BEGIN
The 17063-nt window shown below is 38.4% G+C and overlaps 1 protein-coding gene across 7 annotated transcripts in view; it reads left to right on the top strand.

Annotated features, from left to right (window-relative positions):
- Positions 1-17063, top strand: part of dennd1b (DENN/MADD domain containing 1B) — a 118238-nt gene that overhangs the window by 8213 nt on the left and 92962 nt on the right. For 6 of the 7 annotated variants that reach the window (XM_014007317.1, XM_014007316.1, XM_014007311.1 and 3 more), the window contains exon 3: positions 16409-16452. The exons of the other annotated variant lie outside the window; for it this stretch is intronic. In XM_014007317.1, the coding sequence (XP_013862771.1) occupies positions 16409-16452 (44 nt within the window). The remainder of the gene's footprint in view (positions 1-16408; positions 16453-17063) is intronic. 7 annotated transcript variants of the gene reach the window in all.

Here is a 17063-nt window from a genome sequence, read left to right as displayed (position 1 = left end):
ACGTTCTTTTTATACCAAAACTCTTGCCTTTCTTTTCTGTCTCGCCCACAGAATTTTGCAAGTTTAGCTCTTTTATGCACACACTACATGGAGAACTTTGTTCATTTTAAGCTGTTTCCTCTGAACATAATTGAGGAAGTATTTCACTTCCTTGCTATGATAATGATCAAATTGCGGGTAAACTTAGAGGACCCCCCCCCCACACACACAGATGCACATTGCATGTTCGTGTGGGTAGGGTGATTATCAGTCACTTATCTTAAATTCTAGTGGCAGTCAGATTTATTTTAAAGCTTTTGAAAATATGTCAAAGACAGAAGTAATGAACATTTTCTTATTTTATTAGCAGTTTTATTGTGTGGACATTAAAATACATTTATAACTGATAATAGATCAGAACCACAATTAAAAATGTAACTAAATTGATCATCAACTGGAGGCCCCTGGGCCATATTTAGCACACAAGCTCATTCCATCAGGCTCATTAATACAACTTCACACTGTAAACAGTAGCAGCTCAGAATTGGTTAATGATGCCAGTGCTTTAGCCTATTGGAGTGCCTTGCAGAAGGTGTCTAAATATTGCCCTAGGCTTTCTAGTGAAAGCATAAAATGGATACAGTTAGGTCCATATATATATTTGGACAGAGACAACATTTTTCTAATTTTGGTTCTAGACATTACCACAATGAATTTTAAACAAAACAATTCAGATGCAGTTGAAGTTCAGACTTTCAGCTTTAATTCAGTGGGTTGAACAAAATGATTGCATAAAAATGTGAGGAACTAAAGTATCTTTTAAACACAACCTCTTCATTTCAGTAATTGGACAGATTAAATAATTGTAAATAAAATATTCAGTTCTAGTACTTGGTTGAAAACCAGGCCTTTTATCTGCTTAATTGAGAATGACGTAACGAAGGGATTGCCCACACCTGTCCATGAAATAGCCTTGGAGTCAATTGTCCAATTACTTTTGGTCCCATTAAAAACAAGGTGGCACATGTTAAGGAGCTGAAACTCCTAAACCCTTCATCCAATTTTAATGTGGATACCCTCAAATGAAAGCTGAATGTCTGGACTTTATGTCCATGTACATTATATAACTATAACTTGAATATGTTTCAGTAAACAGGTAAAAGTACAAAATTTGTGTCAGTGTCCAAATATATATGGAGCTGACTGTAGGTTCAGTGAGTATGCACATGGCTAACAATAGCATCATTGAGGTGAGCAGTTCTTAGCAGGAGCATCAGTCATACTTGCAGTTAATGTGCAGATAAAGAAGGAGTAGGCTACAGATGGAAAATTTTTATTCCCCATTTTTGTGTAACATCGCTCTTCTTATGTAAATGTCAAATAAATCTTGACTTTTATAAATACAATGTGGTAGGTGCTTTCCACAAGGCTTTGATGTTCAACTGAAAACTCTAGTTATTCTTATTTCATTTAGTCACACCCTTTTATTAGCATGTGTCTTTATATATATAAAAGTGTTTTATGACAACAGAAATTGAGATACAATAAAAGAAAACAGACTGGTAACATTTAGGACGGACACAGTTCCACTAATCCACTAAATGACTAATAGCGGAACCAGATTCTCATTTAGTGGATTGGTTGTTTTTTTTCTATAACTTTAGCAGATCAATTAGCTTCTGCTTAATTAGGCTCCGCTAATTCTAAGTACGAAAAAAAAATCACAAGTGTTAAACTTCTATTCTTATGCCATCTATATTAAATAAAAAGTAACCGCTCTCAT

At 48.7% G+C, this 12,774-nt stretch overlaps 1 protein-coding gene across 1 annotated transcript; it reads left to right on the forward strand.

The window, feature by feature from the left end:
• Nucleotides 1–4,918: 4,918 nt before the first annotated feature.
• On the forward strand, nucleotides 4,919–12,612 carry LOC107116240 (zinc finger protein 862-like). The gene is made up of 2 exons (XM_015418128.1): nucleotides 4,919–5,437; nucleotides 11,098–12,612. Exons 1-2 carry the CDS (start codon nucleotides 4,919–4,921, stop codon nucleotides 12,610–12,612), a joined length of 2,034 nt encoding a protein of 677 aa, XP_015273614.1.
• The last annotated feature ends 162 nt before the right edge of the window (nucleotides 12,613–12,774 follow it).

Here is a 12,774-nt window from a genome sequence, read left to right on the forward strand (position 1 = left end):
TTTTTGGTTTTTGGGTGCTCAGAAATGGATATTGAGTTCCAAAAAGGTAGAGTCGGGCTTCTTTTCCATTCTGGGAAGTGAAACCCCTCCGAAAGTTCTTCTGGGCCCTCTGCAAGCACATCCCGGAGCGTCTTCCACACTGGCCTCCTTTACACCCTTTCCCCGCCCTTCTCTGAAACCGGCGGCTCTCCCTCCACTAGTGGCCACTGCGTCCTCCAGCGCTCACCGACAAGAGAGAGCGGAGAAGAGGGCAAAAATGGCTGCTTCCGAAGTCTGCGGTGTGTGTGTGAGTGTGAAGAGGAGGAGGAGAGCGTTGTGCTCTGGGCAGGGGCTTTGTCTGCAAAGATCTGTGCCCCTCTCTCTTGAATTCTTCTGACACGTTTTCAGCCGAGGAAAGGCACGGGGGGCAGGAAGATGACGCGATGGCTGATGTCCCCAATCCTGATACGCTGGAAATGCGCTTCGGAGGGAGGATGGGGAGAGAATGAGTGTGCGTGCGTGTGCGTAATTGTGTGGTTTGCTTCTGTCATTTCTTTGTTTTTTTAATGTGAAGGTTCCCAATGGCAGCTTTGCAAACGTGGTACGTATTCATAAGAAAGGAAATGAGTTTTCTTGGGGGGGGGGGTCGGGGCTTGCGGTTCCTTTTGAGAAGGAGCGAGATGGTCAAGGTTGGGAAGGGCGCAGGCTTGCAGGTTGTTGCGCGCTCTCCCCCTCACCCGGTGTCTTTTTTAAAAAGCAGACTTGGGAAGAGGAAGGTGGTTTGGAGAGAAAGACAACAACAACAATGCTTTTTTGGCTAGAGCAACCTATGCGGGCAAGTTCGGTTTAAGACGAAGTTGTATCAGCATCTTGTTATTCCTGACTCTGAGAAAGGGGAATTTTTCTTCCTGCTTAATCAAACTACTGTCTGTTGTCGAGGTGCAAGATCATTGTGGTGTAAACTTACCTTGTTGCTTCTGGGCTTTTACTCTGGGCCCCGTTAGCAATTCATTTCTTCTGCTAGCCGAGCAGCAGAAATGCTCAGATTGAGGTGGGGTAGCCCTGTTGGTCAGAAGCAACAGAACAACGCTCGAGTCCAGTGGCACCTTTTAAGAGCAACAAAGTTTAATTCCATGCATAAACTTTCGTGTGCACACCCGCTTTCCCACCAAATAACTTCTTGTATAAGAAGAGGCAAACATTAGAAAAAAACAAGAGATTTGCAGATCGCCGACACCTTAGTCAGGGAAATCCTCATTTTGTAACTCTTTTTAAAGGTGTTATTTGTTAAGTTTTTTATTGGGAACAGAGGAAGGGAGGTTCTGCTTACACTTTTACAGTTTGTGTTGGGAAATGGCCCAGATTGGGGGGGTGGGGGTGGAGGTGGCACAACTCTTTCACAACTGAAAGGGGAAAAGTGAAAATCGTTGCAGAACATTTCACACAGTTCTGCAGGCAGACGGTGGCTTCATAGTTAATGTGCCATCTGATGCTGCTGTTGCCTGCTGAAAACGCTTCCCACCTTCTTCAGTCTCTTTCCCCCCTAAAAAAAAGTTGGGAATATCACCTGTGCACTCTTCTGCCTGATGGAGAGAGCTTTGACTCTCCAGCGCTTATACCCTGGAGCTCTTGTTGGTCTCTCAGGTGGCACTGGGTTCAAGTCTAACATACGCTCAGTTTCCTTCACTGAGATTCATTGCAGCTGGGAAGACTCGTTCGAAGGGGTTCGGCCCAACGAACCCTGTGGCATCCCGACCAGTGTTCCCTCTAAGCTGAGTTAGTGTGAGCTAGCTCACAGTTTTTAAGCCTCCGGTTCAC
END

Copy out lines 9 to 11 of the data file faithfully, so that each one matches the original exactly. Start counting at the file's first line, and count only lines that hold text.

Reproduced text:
• On the forward strand, nucleotides 4,919–12,612 carry LOC107116240 (zinc finger protein 862-like). The gene is made up of 2 exons (XM_015418128.1): nucleotides 4,919–5,437; nucleotides 11,098–12,612. Exons 1-2 carry the CDS (start codon nucleotides 4,919–4,921, stop codon nucleotides 12,610–12,612), a joined length of 2,034 nt encoding a protein of 677 aa, XP_015273614.1.
• The last annotated feature ends 162 nt before the right edge of the window (nucleotides 12,613–12,774 follow it).

Here is a 12,774-nt window from a genome sequence, read left to right on the forward strand (position 1 = left end):